In the heyday of the muscle car, vinyl tops were big. Even legit, no-nonsense cars like the first-gen Camaro Z/28 were available (and quite often ordered specifically by customers) with faux-convertible roofs. Then, things got out of hand…
By 1971, 42% of all domestic cars were sold as fabric covered hardtops, while convertible sales slumped to the point where in 1976, the “last American convertible” Cadillac Eldorado rolled off the assembly line. Outside companies got into the act too, putting vinyl tops on cars that never had them as a factory option, and including padding, Landau bars, and opera windows to the list of questionable styling touches.
So when Bakker Auto & Marine Trim of Muskegon, Michigan produced the vinyl-topped 2013 Camaro you see here, they were actually tapping in to a rich history of “coachbuilding.” Found on TheHogRing.com, a blog devoted to automotive upholstery (yes, there is a blog about everything imaginable), this Chevy is certainly well-executed, with attention to detail in the window edges and A-pillar; no matter what you think about the style itself, the work shows craftsmanship.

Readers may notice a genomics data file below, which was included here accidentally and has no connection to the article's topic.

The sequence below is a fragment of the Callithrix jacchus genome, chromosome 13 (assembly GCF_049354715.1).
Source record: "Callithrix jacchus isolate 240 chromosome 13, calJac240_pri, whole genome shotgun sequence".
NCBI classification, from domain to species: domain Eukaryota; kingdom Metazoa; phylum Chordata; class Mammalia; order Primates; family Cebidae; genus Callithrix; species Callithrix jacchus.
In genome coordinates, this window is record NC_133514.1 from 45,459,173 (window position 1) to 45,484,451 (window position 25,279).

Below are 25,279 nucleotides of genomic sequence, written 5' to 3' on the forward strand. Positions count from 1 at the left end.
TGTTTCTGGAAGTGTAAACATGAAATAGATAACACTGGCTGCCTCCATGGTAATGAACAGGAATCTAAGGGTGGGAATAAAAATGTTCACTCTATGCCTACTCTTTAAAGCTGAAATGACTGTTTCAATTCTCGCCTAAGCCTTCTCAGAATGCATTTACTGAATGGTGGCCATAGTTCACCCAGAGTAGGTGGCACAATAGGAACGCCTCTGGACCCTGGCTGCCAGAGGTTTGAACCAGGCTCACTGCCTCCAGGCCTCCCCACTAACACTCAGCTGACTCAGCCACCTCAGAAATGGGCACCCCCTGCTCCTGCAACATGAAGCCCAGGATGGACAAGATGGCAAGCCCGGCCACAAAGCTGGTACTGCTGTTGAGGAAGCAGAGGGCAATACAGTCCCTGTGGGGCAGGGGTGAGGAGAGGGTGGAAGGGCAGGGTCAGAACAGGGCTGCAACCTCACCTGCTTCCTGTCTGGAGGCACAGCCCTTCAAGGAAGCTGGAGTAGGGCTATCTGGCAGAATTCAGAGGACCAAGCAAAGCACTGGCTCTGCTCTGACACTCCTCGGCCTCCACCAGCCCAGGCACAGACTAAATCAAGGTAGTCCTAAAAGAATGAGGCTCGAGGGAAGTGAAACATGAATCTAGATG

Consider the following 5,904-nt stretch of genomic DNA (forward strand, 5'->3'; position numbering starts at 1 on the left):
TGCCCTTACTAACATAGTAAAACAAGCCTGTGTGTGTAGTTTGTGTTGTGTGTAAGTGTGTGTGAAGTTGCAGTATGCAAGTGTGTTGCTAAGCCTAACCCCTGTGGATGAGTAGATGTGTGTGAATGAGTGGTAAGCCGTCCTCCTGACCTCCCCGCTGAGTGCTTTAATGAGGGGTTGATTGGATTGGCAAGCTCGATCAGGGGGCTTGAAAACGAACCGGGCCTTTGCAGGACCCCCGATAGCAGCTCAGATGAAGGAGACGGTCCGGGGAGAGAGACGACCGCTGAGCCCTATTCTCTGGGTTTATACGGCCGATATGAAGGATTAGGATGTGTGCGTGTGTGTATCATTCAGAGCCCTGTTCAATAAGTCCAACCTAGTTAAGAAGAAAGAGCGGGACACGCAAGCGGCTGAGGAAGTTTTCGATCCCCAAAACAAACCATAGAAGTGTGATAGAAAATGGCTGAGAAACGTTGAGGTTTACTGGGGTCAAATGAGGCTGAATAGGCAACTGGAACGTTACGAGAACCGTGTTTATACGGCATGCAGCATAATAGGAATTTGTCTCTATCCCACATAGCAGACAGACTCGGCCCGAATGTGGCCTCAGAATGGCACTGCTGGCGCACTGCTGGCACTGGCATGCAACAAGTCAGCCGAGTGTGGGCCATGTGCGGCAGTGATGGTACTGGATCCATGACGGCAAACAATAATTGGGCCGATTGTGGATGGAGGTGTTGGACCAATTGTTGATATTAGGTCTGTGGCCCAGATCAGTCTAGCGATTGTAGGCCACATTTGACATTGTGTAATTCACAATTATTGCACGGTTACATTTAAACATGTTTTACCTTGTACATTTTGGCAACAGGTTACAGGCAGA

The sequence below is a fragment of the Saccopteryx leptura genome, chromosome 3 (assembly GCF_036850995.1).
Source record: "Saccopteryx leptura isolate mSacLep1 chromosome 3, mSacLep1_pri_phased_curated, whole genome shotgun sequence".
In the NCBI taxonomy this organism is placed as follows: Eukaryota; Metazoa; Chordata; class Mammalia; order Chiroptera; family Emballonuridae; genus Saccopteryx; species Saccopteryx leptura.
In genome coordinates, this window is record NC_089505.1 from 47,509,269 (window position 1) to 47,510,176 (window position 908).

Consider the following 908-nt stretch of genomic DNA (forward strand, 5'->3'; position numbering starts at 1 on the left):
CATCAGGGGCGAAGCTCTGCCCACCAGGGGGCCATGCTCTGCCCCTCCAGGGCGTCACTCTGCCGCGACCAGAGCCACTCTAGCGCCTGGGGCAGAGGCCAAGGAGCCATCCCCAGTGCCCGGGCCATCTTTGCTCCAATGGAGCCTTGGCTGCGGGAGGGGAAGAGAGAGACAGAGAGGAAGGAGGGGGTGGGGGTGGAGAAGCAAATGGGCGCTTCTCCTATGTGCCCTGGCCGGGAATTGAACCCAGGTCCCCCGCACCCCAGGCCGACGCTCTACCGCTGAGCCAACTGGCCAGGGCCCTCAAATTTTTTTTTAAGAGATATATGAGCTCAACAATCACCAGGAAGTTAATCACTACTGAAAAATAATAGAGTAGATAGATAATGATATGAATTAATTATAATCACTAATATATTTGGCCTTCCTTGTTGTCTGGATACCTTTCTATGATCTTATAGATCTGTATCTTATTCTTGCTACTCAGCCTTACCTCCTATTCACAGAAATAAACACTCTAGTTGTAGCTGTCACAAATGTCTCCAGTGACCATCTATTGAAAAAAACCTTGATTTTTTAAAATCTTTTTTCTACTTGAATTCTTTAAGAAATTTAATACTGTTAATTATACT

We’ve seen this kind of nonsense before on late-model Challengers, but Mopar guys are weird like that anyway, and you KNOW somebody’s going to do it to a Hellcat. What do you think, though? Would you like to see more of this on late-model Camaros, either as an homage to classic first gen cars, or on its own merit? Or is it an aberration that shouldn’t be encouraged?